In the “WEffect” sustainability series, the BMW Group highlights the sustainable contribution made by a wide range of people in the company – and the motivation that inspires them. Today: Bettina Angerer.
Sustainability has many facets at the BMW Group because we are using this term to harmonise business, the environment and society. If we are to successfully put these high standards into practice, we need our employees’ commitment. Everyone can play their part in making the BMW Group sustainable.
So, who are all these colleagues who make sustainability part of their everyday work? What drives them to roll up their sleeves throughout the company? In its “WEffect” sustainability series, the BMW Group introduces employees who play their daily part in the broad and responsible further development of our company.
In this edition of our series, Bettina Angerer, Module Manager in Predevelopment Interior Design, reveals why many people need to be given a wake-up call and processes have to be overhauled when it comes to sustainability. And why sustainable materials are amazing.
Bettina Angerer, how should we visualise a sustainable vehicle interior? Minimalist, all grey-brown jute?
Bettina Angerer: No, far from it! It’s not about doing without things – sustainable materials are cool! They have to be attractive as well, or customers just won’t buy them. As things stand today, there are two ways to make the components in the vehicle sustainable. One is by using monomaterials. This means that we manufacture components out of just one material, which can then be recycled. The other way is through using renewable raw materials. Both ways are just as legitimate. There is no right or wrong.
So maximum sustainability in the product whatever it takes – is that your goal?
Angerer: I want to see a vehicle emerge that is inspiring but also contains only sustainable elements in its interior. And I am jointly responsible for developing these components. That is my goal. Just a few years ago, “higher, further, faster” was the phrase on every engineer’s lips, about efficiency in product and process. The focus is quite different today. How do we get our energy? How do we create a cycle? How do we make it sustainable? I am an engineer to my core – and these are the questions that move my engineering heart. We need a complete rethink to find these answers. Sustainability must be the basis from the very beginning: we design really great, very desirable products. And not only are they natural, they are naturally sustainable. It totally motivates me to see sustainability from the ecological standpoint. We are premium – and that goes for sustainability too. Personally, though, I have a second driver as well: I want my nine-year-old daughter to be able to experience and enjoy nature as an adult too, just as I am able to experience it today. I direct all my passion into the combination of these two goals. This passion is what drives me. Then I am wholeheartedly involved and really good at what I do.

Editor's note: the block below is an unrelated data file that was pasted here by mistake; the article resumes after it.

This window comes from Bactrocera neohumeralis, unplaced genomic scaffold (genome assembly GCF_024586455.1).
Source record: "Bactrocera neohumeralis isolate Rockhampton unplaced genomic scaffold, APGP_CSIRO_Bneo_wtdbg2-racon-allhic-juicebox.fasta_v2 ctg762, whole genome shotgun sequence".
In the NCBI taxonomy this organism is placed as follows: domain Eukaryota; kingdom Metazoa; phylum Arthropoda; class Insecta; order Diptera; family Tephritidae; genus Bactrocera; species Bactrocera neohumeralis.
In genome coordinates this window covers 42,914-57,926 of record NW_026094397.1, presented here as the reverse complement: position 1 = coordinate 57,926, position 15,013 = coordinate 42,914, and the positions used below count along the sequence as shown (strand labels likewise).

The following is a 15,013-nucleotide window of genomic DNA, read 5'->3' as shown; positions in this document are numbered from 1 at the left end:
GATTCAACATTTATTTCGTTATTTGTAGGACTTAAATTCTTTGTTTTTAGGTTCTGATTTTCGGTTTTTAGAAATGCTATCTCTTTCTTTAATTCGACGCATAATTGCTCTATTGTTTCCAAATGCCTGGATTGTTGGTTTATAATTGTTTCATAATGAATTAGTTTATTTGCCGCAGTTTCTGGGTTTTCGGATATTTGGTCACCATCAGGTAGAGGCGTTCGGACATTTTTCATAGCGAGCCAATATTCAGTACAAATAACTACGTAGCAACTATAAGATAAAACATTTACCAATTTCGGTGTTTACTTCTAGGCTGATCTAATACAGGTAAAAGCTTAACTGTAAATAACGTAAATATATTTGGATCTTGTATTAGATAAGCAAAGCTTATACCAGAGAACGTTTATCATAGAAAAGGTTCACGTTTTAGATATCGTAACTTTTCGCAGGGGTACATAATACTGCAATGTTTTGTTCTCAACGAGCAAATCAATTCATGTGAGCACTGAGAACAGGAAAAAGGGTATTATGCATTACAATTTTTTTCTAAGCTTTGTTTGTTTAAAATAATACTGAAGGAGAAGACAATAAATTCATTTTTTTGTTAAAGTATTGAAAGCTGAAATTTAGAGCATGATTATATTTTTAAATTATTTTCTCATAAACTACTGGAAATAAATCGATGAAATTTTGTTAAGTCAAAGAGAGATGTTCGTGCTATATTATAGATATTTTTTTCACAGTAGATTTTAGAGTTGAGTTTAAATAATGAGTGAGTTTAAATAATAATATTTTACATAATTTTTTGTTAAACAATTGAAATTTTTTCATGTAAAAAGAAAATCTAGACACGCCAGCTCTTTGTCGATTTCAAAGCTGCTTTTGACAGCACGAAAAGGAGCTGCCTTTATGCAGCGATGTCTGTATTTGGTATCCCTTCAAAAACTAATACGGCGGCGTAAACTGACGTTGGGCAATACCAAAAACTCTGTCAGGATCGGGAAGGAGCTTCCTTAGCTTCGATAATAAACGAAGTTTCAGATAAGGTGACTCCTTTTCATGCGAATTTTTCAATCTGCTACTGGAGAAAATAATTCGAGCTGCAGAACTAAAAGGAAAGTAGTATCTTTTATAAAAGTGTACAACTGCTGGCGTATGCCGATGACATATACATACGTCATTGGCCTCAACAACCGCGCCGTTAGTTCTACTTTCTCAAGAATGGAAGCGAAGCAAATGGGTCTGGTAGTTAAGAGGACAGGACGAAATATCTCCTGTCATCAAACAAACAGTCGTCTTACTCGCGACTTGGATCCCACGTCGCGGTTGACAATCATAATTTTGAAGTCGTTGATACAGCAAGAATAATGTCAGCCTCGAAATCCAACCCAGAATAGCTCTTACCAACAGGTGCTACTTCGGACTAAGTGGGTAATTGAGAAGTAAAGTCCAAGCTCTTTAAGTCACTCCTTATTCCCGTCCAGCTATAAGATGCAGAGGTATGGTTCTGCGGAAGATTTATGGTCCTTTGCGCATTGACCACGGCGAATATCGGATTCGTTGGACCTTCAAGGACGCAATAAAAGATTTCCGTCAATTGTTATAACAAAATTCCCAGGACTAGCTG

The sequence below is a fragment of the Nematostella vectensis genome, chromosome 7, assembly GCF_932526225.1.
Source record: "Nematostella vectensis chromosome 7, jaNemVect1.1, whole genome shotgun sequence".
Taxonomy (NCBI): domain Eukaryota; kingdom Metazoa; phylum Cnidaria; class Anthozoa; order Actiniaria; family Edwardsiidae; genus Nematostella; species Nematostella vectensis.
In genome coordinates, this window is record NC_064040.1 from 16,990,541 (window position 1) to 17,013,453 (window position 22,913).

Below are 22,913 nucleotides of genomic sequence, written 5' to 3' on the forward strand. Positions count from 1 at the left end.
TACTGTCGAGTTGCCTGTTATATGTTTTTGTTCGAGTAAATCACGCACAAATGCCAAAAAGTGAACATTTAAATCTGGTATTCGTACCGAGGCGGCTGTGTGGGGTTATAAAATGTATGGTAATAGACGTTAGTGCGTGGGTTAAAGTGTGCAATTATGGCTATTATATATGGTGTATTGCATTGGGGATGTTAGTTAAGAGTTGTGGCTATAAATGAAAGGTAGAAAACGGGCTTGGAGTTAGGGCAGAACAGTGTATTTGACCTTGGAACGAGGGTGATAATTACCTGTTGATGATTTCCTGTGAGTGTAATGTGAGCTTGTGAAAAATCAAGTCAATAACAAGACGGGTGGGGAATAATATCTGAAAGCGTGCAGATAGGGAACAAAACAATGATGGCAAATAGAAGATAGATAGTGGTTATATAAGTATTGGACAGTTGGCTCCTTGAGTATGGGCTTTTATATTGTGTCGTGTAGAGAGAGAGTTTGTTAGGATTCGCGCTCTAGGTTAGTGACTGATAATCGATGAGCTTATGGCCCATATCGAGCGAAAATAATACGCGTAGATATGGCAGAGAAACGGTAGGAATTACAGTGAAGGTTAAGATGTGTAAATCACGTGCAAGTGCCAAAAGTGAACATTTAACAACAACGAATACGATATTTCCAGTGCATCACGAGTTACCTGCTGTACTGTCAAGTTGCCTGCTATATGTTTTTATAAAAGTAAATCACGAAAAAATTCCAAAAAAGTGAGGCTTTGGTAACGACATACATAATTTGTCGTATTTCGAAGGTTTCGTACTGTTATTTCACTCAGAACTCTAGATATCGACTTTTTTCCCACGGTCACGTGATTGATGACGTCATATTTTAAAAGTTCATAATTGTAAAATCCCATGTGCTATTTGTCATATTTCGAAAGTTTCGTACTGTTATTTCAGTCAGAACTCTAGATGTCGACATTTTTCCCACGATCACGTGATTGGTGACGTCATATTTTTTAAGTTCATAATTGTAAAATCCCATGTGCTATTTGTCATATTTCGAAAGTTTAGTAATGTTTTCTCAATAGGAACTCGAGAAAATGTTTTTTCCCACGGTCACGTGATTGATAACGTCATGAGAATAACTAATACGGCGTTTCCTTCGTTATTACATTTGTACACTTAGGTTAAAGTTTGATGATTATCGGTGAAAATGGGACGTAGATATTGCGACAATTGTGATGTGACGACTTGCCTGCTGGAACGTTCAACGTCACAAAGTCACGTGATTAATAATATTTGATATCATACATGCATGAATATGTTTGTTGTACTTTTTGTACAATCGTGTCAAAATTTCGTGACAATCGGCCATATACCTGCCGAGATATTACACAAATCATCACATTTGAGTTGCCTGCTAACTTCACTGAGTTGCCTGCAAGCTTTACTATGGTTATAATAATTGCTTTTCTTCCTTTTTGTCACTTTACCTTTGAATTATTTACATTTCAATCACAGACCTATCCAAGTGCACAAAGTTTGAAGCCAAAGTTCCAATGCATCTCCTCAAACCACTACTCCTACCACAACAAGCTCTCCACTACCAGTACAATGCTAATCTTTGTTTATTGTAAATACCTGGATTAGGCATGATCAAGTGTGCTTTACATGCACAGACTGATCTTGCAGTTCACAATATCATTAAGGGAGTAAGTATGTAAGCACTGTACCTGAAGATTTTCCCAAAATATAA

If your passion for the task is such a formidable driver, what could put the brakes on for you?
Angerer: There are already a few stumbling blocks. When processes have been established and solidified for 40, 50 years, it can be difficult for many people to break away from these. We have to really shake things up to make a difference though. Fortunately, there is push from above as well as from below when it comes to these entrenched processes. From above come clear targets, the strategy and also genuine support. That’s an enormous help. What is particularly exciting, however, is the push from below, through our young staff members who think differently and in new ways. This is how they drive change. As a team, we achieve great medium-term successes, but with real quick wins as well. For example, we will be able to switch to recycled yarns for the surface fabric of the interior just before launch. We are talking about large quantities, so we will save a lot of CO2. I’m really proud of results like that. We are a great team and push hard to get this huge corporate supertanker moving. I don’t know which task I would rather do right now.
Have you also adapted your private life as a result of this intensive commitment to sustainability?
Angerer: I have a very heightened awareness of all environmental issues. I am not an extremist by any means, but I want to be a good role model for my daughter. I show her nature so that she learns what it is all about, what we need to preserve. All the research in pre-development has also taught me that there is just one direction, but not just one path. There is no universal solution, no cure-all. We have to delve deep into the details every time and seek our own solution that works as effectively as possible. This is sometimes cumbersome within such a large machine.
Suppose the Chairman of the Board of BMW AG, Oliver Zipse, were to ask you what you would like to see happen to make this path easier. What do you say?
Angerer: I would say form a small team of three or four people and take them out of the daily corporate routine. Give the team a decent budget and just let them do their thing for two years. Not as a think tank, but as a direct implementation force. A nimble speedboat rather than a supertanker. A team like this can create an incredible amount – from ideas to partnerships, to many completed, highly sustainable components.
So when will it be enough?
Angerer: When sustainability is no longer a vision, but the very basis, the standard for our developments. When everyone loves the new materials and gets emotional about them because they are just so amazing. That’s when it will be good.
In the upcoming portraits from our “WEffect” sustainability series, committed colleagues will also describe their motivation and explain the contribution they are making to sustainability within the BMW Group.